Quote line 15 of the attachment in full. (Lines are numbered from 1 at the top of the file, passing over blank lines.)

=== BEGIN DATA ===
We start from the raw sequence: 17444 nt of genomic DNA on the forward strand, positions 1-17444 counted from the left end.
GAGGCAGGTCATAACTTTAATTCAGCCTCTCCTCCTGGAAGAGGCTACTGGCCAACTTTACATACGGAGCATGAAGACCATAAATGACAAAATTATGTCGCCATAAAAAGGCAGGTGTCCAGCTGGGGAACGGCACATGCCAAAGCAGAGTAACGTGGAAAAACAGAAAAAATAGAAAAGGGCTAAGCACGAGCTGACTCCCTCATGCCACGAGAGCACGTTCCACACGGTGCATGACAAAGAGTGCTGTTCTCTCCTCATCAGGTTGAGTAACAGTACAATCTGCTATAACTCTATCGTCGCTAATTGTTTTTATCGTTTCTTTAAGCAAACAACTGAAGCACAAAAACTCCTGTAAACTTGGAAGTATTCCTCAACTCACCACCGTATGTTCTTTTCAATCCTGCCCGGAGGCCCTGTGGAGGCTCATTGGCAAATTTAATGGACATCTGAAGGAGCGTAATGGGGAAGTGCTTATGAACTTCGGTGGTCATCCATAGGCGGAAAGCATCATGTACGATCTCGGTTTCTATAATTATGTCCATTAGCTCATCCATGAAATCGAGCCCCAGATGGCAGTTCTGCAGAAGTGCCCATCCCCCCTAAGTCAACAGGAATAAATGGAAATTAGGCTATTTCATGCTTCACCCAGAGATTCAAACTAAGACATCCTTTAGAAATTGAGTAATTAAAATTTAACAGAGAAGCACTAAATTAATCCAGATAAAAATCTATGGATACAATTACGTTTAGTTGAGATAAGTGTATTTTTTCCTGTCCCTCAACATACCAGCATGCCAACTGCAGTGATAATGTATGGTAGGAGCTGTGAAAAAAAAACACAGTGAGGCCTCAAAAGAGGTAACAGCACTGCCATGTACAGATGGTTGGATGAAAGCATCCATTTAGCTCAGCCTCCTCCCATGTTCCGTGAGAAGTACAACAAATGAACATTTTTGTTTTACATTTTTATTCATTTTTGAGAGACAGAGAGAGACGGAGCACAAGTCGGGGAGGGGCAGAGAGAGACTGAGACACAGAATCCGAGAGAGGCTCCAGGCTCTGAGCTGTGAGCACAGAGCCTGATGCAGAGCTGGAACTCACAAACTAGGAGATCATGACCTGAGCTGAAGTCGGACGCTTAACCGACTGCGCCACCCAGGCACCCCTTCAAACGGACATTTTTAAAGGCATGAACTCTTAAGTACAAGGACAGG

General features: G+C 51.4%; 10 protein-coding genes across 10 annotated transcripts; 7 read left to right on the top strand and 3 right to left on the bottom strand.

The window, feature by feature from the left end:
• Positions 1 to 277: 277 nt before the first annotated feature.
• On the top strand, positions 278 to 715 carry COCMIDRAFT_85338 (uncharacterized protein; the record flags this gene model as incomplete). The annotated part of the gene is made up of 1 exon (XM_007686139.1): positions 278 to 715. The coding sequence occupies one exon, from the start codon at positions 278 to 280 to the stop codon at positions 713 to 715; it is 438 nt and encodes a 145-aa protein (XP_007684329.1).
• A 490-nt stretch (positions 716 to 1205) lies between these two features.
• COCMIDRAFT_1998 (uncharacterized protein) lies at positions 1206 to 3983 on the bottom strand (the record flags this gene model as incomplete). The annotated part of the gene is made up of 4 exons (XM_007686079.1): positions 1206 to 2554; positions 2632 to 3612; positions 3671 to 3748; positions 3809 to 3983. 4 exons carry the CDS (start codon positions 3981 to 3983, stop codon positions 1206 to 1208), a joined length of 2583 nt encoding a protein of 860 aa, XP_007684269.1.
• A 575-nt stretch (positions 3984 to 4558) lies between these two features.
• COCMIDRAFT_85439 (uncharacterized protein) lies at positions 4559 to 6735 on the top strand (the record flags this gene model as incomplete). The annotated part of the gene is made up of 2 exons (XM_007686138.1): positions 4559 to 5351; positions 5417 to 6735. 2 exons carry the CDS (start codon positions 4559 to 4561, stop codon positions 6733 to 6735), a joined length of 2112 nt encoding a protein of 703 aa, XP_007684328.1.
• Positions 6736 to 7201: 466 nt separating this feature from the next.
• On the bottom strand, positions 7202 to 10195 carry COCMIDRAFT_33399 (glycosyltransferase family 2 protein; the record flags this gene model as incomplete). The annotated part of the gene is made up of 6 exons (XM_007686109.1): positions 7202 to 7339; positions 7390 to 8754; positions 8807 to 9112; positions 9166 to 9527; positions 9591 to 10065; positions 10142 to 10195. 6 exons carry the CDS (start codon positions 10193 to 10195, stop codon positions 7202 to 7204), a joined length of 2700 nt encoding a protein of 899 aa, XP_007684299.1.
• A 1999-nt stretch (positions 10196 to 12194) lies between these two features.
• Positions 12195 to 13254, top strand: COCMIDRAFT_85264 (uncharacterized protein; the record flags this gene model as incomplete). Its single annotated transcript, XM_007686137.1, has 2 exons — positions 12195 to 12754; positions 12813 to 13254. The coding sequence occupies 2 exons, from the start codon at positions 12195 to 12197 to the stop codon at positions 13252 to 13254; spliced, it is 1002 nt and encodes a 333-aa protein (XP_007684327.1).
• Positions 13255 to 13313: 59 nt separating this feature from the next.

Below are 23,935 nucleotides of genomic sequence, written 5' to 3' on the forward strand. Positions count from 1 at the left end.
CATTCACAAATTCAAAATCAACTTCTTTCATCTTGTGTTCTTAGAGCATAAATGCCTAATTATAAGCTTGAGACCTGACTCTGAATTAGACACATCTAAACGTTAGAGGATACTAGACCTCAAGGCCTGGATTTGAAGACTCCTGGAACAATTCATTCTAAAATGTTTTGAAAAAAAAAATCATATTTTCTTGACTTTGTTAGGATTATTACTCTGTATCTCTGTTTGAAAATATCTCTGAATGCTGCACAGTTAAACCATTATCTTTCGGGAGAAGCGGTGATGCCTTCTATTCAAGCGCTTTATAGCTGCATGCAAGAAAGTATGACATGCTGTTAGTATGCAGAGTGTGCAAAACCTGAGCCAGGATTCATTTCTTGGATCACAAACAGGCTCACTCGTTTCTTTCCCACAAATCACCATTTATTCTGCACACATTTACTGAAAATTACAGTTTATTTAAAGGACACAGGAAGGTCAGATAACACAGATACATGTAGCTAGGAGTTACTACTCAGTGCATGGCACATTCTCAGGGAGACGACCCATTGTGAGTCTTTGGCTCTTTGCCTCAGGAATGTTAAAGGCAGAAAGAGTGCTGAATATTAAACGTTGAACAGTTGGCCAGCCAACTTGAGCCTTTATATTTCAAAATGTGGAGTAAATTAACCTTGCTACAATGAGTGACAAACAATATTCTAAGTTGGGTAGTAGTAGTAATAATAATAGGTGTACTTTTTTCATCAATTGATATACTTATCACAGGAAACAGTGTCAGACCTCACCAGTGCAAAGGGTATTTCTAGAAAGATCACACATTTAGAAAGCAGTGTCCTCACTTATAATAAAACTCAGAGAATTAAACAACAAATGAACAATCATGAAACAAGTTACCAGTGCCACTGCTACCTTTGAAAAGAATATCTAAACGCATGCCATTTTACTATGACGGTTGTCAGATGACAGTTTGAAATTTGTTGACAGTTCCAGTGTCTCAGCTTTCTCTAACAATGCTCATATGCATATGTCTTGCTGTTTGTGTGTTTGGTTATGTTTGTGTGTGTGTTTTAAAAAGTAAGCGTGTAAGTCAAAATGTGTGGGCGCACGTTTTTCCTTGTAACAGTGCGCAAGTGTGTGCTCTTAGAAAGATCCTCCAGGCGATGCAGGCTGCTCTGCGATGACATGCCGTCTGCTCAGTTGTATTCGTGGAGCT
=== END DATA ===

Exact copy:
• Positions 13255 to 13313: 59 nt separating this feature from the next.